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Transcript
Apple OSX
• Intended as an introduction to Mac OS X
• Not intended as a technical dissection
• Aims more toward those who need to
support the operating system.
About Mac OS X
• Architecture
• Folder hierarchy
• Networking Mac OS X
Architecture of Mac OS X
Hardware
• Requires G3 or better processor
• Current version only works on Intel
•
processors
No support for serial ports
Architecture of Mac OS X
Darwin
Hardware
• Open source kernel
• http://developer.apple.com/darwin/
Architecture of Mac OS X
Mach 3.0
FreeBSD 3.2
Hardware
Mach microkernel handles:
• Memory
• Interprocess communication
Architecture of Mac OS X
Mach 3.0
FreeBSD 3.2
Hardware
BSD handles:
• File systems (UFS, HFS+, ISO 9660)
• POSIX APIs
• Networking
• Processes
Architecture of Mac OS X
Graphics
Mach 3.0
FreeBSD 3.2
Hardware
Architecture of Mac OS X
Quartz
OpenGL
Mach
QuickTime
BSD
Hardware
Quartz provides:
• 2D graphics support
• PDF rendering!
Architecture of Mac OS X
Quartz
OpenGL
Mach
QuickTime
BSD
Hardware
OpenGL provides industry-standard 3D
graphics support
Architecture of Mac OS X
Quartz
OpenGL
Mach
QuickTime
BSD
Hardware
QuickTime provides multimedia
support
Architecture of Mac OS X
Frameworks and Environments
Quartz
OpenGL
Mach
QuickTime
BSD
Hardware
Architecture of Mac OS X
Classic
Carbon
Cocoa
Quartz
OpenGL
QuickTime
Mach
BSD
Hardware
Architecture of Mac OS X
Classic
Quartz
Mach
Carbon
OpenGL
Cocoa
QuickTime
BSD
Hardware
• Classic is an application within OS X
• Carbon libraries allow older apps to be
recompiled to be OS X native
• Cocoa is an object-oriented framework
for developing applications
Architecture of Mac OS X
Interface
Classic
Carbon
Cocoa
Quartz
OpenGL
QuickTime
Mach
BSD
Hardware
Architecture of Mac OS X
Classic
Quartz
Mach
Interface
Carbon
OpenGL
Cocoa
QuickTime
BSD
Hardware
• Very lick-able GUI layer
• Provides a user-friendly ‘skin’ to UNIX
Architecture of Mac OS X
Scripting and Messaging
Interface
Classic
Carbon
Cocoa
Quartz
OpenGL
QuickTime
Mach
BSD
Hardware
Architecture of Mac OS X
AppleScript
Terminal
Services
Interface
Classic
Carbon
Cocoa
Quartz
OpenGL
QuickTime
Mach
BSD
Hardware
Architecture of Mac OS X
AppleScript
Terminal
Services
Interface
Classic
Carbon
Cocoa
Quartz
OpenGL
QuickTime
Mach
BSD
Hardware
AppleScript provides the ability to
automate routines
Architecture of Mac OS X
AppleScript
Terminal
Services
Interface
Classic
Carbon
Cocoa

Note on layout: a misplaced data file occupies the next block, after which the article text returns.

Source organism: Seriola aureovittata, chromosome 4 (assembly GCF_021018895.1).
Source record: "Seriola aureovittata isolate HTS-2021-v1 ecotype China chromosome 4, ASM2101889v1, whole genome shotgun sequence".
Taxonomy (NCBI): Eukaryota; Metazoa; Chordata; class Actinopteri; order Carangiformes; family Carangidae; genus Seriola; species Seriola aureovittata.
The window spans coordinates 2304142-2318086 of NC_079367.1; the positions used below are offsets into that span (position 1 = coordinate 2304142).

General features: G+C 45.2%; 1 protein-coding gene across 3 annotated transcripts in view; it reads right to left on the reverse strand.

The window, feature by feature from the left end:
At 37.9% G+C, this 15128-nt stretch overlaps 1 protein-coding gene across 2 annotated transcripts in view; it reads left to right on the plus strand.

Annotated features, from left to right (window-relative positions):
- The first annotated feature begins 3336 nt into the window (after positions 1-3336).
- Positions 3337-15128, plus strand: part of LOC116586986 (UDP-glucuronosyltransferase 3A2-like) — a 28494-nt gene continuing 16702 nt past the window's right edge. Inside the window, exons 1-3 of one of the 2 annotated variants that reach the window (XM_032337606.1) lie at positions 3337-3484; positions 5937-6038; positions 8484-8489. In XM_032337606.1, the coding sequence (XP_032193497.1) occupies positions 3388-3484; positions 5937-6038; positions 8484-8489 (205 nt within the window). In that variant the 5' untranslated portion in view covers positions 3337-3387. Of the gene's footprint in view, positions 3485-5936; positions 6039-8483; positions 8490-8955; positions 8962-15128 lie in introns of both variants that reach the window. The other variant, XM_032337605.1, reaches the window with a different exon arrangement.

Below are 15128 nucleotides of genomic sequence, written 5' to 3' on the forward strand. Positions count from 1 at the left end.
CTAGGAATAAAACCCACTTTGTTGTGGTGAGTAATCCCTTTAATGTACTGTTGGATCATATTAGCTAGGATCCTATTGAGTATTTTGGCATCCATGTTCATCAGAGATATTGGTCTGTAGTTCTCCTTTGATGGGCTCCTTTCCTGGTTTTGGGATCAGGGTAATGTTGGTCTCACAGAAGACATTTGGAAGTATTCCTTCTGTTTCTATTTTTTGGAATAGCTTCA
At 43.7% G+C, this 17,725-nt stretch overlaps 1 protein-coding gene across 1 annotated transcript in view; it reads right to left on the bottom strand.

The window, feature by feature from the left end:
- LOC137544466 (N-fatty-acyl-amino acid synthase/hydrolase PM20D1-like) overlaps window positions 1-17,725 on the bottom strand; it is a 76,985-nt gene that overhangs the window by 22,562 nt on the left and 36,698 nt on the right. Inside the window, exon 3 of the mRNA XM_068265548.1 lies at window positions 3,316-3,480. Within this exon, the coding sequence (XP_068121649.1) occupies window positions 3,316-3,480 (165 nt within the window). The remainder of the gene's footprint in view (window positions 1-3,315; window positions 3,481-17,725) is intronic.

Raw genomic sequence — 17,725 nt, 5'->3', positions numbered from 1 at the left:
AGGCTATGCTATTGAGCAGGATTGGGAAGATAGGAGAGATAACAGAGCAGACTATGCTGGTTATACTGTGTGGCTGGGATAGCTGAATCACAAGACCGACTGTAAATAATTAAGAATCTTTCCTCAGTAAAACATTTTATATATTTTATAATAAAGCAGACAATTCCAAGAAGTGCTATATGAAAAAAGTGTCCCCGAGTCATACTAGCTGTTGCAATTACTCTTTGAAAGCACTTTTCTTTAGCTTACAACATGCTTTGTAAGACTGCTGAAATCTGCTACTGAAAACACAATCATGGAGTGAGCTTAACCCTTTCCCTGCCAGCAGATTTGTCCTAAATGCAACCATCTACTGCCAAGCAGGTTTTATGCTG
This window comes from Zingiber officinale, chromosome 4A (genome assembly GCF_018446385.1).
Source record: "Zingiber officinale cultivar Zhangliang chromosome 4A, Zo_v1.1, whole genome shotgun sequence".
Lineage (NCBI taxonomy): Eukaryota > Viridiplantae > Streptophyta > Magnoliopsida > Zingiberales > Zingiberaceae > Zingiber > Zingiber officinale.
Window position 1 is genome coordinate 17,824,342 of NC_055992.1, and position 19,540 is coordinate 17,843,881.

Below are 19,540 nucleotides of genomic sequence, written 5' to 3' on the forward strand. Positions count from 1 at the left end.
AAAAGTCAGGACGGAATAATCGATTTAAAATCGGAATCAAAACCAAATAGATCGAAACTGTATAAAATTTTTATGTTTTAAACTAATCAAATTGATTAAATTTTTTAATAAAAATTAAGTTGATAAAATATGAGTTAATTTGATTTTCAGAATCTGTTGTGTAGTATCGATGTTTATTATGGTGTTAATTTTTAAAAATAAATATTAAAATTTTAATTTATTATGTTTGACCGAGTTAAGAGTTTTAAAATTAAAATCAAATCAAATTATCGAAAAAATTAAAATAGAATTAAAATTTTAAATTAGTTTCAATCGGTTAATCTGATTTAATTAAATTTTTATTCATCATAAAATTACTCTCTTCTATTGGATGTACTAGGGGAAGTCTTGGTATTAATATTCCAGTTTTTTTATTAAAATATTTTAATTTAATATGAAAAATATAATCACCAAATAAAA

Quartz
OpenGL
QuickTime
Mach
BSD
Hardware
Terminal provides command-line
access
Architecture of Mac OS X
AppleScript
Terminal
Services
Interface
Classic
Carbon
Cocoa
Quartz
OpenGL
QuickTime
Mach
BSD
Hardware
Services provide built-in spell
checking, e-mail integration, etc.
Architecture of Mac OS X
Applications
AppleScript
Terminal
Services
Interface
Classic
Carbon
Cocoa
Quartz
OpenGL
QuickTime
Mach
BSD
Hardware
Typical Directory Structure
• True multi-user environment with all the
complexity of UNIX permissions
• Some files and folders are owned by the
system, others by users with accounts on
the computer
• Some users are administrators, others just
ordinary folks
Typical Directory Structure
• Standard set of
folders at the
root level of the
drive similar to
UNIX.
Typical Directory Structure
 System: No user serviceable parts inside
 Library: Contains preferences, fonts, support
files, etc. that may be used by everyone who
has an account on the computer
 Applications
 Users: Has one folder (the ‘home directory’)
for each person with an account on the
computer
Typical Directory Structure
• Partially replicated
at other levels
 Each user’s home
directory also has
a Library folder
and an
Applications folder
Typical Directory Structure
• OS searches through these in a particular
order
• E.g. if a document in a user’s home
directory uses a particular font, this is the
search order:
• User’s ~/Library/Fonts folder
Typical Directory Structure
• Application created support folder in the
•
•
•
•
Library folder
/Library/Fonts folder at the root level of the
hard drive
/System/Library/Fonts folder, which
contains fonts used by the OS
Mac OS 9.x Fonts folder
A network Fonts folder
Networking Mac OS X
• File server protocols supported
• Integrating OS X into an existing domain
• Running a classroom or lab of Mac OS X
clients works just like UNIX.
Getting an OS X client online
• Configurations live in
the Network pane of
the System
Preferences panel,
accessible from the
Apple menu.
Getting an OS X client online
• Can switch between
different interfaces in
the pop-up menu
Getting an OS X client online
• Via the ‘Active
•
Network Ports’ option,
can turn ports on and
off
Can also specify a
hierarchy of ports
Getting an OS X client online
• Via the ‘Location’
pop-up menu, can
create different
configurations for
different locations
File Server Protocols
• AppleTalk is off by
default (very
interesting)
File Server Protocols
• From the ‘Connect to
Server’ option of the
‘Go’ menu in the
Finder, Mac OS X
clients can connect to
AFP, NFS, SMB, and
Samba servers
OS X’s Directory Services
• By default, OS X is
•
•
set up to integrate to
a NetInfo domain
(inherited from NeXT)
But it has built-in
LDAP integration too
Can be configured
using the Directory
Setup utility in
/Applications/Utilities
Running a Mac OS X Lab
• The indispensable resource:
http://www.macosxlabs.org/
• A consortium of 25 colleges and
universities working toward deploying Mac
OS X in labs, clusters, and classrooms
• Very thorough listing of issues, processes,
and resources
Conclusion
• Mac OS X offers tremendous advantages
 Stability (crash-free)
 Many easy-to-use tools to configure the UNIX
underpinnings
 Integrates well with existing infrastructure
Conclusion
• There are also challenges
 Novelty
 Security
 Software availability